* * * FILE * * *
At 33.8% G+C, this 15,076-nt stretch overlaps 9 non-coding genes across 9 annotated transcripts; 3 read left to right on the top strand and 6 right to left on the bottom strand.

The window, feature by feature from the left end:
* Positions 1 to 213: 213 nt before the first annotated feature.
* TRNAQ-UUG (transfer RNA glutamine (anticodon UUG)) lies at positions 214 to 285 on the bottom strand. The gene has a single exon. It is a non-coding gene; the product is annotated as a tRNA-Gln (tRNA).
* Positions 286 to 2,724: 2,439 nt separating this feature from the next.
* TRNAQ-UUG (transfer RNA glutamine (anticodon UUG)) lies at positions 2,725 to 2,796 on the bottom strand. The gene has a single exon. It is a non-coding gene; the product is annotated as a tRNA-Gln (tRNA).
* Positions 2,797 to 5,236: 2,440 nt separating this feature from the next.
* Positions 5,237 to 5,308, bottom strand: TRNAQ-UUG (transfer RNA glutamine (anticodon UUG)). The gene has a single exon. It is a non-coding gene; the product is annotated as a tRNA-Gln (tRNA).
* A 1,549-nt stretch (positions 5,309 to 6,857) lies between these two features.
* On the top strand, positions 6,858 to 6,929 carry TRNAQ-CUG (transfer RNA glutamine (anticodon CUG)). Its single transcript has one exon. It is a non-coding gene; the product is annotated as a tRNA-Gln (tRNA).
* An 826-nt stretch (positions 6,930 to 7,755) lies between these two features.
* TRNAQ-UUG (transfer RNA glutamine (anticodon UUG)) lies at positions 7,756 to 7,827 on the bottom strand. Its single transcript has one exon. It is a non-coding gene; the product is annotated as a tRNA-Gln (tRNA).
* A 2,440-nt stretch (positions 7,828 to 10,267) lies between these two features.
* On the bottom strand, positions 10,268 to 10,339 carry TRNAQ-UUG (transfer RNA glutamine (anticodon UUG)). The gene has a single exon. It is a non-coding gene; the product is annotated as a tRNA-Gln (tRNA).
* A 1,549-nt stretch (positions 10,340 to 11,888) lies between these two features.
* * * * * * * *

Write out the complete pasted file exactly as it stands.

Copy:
At 33.8% G+C, this 15,076-nt stretch overlaps 9 non-coding genes across 9 annotated transcripts; 3 read left to right on the top strand and 6 right to left on the bottom strand.

The window, feature by feature from the left end:
* Positions 1 to 213: 213 nt before the first annotated feature.
* TRNAQ-UUG (transfer RNA glutamine (anticodon UUG)) lies at positions 214 to 285 on the bottom strand. The gene has a single exon. It is a non-coding gene; the product is annotated as a tRNA-Gln (tRNA).
* Positions 286 to 2,724: 2,439 nt separating this feature from the next.
* TRNAQ-UUG (transfer RNA glutamine (anticodon UUG)) lies at positions 2,725 to 2,796 on the bottom strand. The gene has a single exon. It is a non-coding gene; the product is annotated as a tRNA-Gln (tRNA).
* Positions 2,797 to 5,236: 2,440 nt separating this feature from the next.
* Positions 5,237 to 5,308, bottom strand: TRNAQ-UUG (transfer RNA glutamine (anticodon UUG)). The gene has a single exon. It is a non-coding gene; the product is annotated as a tRNA-Gln (tRNA).
* A 1,549-nt stretch (positions 5,309 to 6,857) lies between these two features.
* On the top strand, positions 6,858 to 6,929 carry TRNAQ-CUG (transfer RNA glutamine (anticodon CUG)). Its single transcript has one exon. It is a non-coding gene; the product is annotated as a tRNA-Gln (tRNA).
* An 826-nt stretch (positions 6,930 to 7,755) lies between these two features.
* TRNAQ-UUG (transfer RNA glutamine (anticodon UUG)) lies at positions 7,756 to 7,827 on the bottom strand. Its single transcript has one exon. It is a non-coding gene; the product is annotated as a tRNA-Gln (tRNA).
* A 2,440-nt stretch (positions 7,828 to 10,267) lies between these two features.
* On the bottom strand, positions 10,268 to 10,339 carry TRNAQ-UUG (transfer RNA glutamine (anticodon UUG)). The gene has a single exon. It is a non-coding gene; the product is annotated as a tRNA-Gln (tRNA).
* A 1,549-nt stretch (positions 10,340 to 11,888) lies between these two features.